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"Individuals from different ethnic groups and geographical locations came into contact with the Shroud [of Turin] either in Europe (France and Turin) or directly in their own lands of origin (Europe, northeast Africa, Caucasus, Anatolia, Middle East and India)," study lead author Gianni Barcaccia, a geneticist at the University of Padua in Italy and lead author of the new study describing the DNA analysis, said in an email.
"We cannot say anything more on its origin." The new findings don't rule out either the notion that the long strip of linen is a medieval forgery or that it's the true burial shroud of Jesus Christ, the researchers said. 1390, lending credence to the notion that it was an elaborate fake created in the Middle Ages.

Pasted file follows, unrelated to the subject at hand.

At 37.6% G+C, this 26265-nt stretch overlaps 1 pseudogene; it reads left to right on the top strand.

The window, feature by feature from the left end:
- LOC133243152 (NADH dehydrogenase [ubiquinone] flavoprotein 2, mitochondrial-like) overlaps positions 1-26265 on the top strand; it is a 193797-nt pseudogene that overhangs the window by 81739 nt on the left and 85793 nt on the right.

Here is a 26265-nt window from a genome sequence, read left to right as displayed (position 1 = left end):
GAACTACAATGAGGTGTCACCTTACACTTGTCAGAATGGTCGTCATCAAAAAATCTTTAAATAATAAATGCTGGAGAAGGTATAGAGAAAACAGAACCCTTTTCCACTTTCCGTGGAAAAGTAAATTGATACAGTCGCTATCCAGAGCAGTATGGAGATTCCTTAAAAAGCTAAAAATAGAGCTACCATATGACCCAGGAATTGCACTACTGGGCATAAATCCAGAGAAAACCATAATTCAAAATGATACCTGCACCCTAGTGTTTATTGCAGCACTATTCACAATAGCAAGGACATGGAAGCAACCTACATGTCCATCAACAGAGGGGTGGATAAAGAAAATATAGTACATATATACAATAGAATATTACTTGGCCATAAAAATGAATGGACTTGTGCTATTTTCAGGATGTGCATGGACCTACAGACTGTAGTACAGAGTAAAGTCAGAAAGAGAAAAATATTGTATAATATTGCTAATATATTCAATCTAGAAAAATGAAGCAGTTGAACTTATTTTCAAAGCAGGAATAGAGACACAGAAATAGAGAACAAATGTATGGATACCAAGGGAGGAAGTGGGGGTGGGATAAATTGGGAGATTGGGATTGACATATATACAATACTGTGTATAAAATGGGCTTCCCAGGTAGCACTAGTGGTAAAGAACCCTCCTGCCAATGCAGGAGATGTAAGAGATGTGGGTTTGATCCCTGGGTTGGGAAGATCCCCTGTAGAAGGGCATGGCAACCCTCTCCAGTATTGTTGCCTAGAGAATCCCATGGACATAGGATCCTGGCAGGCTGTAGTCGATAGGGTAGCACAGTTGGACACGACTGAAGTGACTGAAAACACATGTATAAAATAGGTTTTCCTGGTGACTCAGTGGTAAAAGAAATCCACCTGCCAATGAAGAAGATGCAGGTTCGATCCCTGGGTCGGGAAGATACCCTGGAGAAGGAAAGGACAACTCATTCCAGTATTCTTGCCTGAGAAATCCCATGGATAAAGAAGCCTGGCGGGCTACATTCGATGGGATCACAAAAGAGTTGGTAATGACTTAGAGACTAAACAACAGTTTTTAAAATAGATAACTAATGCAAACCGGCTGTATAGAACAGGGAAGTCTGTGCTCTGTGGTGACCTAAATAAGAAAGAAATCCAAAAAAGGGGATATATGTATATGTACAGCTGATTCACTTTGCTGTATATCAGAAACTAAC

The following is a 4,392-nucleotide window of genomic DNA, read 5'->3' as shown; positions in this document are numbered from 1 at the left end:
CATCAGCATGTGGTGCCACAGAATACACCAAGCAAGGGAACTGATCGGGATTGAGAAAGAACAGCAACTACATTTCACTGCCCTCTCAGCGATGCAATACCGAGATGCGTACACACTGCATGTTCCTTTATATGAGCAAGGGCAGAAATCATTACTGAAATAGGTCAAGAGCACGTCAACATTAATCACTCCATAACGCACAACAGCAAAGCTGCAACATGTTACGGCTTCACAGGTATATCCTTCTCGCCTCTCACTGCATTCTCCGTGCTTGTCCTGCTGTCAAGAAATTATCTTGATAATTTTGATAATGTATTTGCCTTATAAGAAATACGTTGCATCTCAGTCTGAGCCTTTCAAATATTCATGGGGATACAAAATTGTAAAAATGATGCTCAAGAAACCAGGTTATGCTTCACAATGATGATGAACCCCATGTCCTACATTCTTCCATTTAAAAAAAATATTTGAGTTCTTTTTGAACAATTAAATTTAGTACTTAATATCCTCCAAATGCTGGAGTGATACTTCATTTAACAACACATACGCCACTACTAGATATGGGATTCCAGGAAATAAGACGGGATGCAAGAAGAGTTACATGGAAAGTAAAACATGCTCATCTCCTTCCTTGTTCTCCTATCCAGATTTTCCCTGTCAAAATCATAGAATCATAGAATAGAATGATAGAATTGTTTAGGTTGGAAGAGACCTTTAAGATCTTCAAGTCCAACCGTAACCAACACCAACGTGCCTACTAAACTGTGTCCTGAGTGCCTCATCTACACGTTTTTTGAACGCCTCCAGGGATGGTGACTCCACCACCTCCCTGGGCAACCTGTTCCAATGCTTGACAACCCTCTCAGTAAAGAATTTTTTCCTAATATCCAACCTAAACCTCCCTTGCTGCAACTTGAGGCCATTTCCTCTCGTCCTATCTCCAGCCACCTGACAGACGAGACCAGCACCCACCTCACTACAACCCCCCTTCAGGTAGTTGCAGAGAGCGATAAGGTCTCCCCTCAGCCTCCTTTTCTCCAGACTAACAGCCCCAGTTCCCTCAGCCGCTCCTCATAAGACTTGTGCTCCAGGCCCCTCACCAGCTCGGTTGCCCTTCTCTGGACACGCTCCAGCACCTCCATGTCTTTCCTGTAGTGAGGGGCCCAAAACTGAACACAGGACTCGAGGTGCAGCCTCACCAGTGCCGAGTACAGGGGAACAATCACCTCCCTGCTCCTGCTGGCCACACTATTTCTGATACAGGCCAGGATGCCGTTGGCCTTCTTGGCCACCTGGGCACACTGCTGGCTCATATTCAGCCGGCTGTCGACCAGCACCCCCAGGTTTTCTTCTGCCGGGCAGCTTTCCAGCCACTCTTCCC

It determined that the earlier results may have been skewed by contamination from fibers used to repair the cloth when it was damaged by fire in the Middle Ages, the British newspaper reported.
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A new analysis of DNA from the Shroud of Turin reveals that people from all over the world have touched the venerated garment.
The plant DNA came from all over the world, the researchers reported Oct. European spruce trees; Mediterranean clovers, ryegrasses and plantains; North American black locust trees; and rare East Asian pear and plum trees all left their mark on the cloth.
The team also sequenced the human mitochondrial DNA (DNA passed from mother to child) found in dust from the shroud.
The genetic lineage, or haplotype, of the DNA snippets suggested that people ranging from North African Berbers to East Africans to inhabitants of China touched the garment.